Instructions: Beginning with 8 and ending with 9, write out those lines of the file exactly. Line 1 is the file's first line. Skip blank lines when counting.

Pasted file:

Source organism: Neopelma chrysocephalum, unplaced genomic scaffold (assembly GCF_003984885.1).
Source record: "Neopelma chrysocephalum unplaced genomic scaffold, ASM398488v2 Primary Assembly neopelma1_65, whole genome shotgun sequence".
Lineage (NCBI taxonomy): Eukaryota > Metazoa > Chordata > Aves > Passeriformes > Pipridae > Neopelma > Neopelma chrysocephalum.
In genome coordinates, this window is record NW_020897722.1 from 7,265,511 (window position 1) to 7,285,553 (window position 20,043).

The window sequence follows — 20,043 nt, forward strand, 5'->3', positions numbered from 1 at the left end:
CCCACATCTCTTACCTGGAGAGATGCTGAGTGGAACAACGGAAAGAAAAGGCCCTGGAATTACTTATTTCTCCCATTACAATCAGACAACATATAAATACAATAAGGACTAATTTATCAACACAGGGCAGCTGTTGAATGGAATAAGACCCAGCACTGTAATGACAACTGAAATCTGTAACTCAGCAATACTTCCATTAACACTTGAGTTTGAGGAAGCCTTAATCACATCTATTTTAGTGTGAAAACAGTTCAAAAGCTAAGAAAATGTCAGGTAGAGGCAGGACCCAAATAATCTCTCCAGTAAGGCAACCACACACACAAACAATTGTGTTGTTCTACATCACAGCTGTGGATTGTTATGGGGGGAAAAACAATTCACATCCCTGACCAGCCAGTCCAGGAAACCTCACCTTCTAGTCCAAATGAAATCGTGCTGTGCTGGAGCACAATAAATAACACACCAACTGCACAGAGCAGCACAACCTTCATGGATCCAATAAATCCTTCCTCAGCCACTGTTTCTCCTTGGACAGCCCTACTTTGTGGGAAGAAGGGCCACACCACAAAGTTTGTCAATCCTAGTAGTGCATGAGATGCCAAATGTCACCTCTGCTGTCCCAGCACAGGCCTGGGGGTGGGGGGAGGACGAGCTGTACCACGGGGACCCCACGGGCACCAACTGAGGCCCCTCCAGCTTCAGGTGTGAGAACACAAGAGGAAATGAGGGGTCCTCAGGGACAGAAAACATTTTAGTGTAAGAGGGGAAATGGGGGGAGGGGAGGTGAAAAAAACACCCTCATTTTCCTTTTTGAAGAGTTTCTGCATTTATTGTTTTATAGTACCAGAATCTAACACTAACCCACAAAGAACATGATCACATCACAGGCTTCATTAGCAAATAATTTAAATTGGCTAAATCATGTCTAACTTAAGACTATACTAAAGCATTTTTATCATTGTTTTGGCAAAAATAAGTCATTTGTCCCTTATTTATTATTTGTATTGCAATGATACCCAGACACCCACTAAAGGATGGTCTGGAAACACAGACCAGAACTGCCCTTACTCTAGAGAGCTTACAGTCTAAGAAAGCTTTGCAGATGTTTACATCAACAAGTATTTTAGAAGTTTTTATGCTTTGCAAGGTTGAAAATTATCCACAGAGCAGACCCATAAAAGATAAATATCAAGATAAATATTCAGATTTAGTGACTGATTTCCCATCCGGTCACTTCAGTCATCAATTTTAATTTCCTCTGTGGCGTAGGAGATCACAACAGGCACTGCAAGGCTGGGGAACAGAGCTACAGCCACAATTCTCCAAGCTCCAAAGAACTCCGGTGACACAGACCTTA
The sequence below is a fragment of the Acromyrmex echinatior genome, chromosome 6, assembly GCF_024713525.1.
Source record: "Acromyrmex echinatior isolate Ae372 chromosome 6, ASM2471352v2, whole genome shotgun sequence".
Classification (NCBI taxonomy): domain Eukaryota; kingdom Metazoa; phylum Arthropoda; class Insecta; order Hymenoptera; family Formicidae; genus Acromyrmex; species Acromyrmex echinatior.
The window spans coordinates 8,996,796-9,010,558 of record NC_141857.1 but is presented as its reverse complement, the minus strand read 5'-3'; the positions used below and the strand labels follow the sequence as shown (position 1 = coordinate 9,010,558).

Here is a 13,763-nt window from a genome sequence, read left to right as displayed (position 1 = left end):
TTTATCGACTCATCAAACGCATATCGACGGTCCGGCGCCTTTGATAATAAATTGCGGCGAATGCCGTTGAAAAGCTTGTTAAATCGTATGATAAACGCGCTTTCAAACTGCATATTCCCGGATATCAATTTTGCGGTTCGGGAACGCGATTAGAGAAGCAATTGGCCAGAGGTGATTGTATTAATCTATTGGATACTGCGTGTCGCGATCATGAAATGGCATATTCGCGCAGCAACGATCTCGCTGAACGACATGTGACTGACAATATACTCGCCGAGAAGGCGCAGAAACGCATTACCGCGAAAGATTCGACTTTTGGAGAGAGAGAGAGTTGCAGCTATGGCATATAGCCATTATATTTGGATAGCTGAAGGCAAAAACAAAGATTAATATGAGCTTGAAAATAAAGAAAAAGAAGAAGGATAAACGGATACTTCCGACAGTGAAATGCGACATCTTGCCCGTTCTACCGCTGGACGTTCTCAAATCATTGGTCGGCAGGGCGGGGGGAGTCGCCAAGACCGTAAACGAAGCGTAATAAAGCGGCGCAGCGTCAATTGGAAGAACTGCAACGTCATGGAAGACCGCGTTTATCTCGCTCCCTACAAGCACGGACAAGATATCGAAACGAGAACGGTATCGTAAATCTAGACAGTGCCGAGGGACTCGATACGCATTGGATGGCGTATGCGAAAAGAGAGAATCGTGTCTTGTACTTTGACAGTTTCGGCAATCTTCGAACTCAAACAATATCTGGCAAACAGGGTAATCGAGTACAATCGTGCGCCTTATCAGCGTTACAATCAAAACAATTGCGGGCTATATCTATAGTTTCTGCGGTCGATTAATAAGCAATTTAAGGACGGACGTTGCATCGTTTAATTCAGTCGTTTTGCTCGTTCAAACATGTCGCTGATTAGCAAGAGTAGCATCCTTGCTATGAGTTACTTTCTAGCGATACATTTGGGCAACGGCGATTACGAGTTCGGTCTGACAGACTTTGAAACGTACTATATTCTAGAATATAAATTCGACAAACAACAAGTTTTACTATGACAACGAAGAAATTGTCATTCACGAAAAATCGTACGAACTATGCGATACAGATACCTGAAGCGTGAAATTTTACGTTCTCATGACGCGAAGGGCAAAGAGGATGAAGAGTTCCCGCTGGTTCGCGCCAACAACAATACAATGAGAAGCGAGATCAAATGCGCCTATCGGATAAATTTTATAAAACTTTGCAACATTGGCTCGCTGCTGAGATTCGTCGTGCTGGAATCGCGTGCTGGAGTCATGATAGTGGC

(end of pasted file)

Source record: "Acromyrmex echinatior isolate Ae372 chromosome 6, ASM2471352v2, whole genome shotgun sequence".
Classification (NCBI taxonomy): domain Eukaryota; kingdom Metazoa; phylum Arthropoda; class Insecta; order Hymenoptera; family Formicidae; genus Acromyrmex; species Acromyrmex echinatior.